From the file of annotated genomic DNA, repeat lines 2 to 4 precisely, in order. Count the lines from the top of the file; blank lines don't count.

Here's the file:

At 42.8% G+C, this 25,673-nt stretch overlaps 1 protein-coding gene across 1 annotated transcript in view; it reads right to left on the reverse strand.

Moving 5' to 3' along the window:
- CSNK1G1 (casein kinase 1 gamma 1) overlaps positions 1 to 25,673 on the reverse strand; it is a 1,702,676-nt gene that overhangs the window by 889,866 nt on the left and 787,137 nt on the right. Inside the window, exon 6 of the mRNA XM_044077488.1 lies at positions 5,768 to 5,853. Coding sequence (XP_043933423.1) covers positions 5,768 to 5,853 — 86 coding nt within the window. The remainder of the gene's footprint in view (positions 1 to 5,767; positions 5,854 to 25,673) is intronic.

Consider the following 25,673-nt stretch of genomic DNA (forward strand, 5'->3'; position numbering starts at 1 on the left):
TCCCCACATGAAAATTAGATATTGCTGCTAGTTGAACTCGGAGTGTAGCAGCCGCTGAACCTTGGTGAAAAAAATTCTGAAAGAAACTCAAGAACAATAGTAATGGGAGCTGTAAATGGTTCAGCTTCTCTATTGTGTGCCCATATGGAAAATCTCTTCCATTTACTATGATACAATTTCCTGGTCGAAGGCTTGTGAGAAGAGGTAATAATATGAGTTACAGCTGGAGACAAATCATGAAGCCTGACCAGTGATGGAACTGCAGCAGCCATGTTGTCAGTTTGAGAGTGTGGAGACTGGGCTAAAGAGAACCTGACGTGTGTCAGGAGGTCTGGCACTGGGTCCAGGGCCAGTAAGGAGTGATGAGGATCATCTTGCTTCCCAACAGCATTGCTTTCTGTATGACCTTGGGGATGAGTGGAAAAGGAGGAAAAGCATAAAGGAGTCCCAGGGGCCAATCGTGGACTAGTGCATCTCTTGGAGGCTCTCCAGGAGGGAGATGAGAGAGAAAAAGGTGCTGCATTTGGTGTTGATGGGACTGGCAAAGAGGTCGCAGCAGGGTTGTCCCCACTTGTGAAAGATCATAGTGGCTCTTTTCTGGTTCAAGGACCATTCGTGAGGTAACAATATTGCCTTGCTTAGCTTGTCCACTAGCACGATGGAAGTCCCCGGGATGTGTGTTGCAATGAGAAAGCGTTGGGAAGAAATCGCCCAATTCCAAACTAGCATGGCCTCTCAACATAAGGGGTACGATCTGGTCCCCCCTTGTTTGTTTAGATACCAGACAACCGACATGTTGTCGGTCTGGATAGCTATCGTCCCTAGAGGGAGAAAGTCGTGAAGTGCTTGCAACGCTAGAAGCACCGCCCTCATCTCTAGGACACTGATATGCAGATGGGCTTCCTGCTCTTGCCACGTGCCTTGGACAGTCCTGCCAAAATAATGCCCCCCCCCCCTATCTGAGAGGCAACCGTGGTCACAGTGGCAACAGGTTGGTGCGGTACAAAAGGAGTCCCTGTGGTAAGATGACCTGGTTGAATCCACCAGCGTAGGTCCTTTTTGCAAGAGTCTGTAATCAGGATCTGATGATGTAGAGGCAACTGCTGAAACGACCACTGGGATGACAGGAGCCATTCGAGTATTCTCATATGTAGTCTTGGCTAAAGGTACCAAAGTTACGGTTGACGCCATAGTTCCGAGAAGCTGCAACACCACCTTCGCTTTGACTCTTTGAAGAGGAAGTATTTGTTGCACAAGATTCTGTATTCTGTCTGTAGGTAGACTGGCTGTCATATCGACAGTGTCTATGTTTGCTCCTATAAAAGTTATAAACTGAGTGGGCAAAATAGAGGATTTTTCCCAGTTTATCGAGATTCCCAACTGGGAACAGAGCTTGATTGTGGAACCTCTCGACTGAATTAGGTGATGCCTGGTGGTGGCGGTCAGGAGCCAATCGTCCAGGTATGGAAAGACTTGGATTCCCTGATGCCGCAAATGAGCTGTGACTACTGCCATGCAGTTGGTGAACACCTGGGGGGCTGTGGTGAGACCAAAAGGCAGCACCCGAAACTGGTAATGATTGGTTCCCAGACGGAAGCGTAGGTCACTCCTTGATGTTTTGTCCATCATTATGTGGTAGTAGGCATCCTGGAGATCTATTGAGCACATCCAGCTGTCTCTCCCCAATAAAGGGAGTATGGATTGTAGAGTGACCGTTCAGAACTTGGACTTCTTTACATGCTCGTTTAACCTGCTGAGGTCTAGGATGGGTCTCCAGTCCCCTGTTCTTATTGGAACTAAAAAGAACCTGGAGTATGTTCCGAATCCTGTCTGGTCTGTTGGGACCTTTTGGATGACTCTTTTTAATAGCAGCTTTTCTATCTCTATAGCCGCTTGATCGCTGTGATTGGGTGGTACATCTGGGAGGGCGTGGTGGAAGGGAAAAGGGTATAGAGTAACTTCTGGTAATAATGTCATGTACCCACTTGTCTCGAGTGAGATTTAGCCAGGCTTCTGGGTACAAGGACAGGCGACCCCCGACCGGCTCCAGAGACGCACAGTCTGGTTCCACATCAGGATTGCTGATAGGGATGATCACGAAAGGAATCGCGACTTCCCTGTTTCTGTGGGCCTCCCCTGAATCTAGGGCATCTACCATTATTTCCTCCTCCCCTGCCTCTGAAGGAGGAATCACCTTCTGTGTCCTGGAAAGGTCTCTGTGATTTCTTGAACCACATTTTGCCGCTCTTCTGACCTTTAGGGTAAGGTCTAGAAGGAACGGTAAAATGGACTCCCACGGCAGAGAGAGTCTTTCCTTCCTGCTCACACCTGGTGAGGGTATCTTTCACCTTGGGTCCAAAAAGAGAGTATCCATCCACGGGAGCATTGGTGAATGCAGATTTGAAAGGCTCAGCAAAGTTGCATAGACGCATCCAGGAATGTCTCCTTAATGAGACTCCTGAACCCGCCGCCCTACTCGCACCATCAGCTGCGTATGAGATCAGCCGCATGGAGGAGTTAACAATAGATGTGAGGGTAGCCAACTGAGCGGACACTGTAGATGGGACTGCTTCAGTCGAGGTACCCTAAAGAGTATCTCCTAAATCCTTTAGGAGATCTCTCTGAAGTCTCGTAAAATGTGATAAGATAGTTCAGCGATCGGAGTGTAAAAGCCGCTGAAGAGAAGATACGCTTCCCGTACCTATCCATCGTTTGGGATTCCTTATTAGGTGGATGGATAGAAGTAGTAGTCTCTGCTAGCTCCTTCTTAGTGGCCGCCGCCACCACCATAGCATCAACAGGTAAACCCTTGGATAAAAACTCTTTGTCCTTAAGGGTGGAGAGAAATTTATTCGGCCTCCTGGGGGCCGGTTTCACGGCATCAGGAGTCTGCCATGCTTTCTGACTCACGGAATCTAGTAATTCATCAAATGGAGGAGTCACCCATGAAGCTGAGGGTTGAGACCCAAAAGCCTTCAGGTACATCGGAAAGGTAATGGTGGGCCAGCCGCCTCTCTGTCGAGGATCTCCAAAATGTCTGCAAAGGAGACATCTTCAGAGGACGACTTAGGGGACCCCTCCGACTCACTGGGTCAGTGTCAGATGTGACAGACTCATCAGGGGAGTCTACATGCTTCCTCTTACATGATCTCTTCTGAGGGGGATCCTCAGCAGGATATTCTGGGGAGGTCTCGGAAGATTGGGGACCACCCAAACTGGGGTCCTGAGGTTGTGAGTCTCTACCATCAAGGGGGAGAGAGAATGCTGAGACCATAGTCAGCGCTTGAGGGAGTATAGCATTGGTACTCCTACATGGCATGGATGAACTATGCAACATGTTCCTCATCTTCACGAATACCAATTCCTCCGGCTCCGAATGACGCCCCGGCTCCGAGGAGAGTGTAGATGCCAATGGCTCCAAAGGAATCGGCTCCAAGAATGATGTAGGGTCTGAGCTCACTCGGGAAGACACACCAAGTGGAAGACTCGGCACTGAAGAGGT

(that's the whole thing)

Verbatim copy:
Moving 5' to 3' along the window:
- CSNK1G1 (casein kinase 1 gamma 1) overlaps positions 1 to 25,673 on the reverse strand; it is a 1,702,676-nt gene that overhangs the window by 889,866 nt on the left and 787,137 nt on the right. Inside the window, exon 6 of the mRNA XM_044077488.1 lies at positions 5,768 to 5,853. Coding sequence (XP_043933423.1) covers positions 5,768 to 5,853 — 86 coding nt within the window. The remainder of the gene's footprint in view (positions 1 to 5,767; positions 5,854 to 25,673) is intronic.

Consider the following 25,673-nt stretch of genomic DNA (forward strand, 5'->3'; position numbering starts at 1 on the left):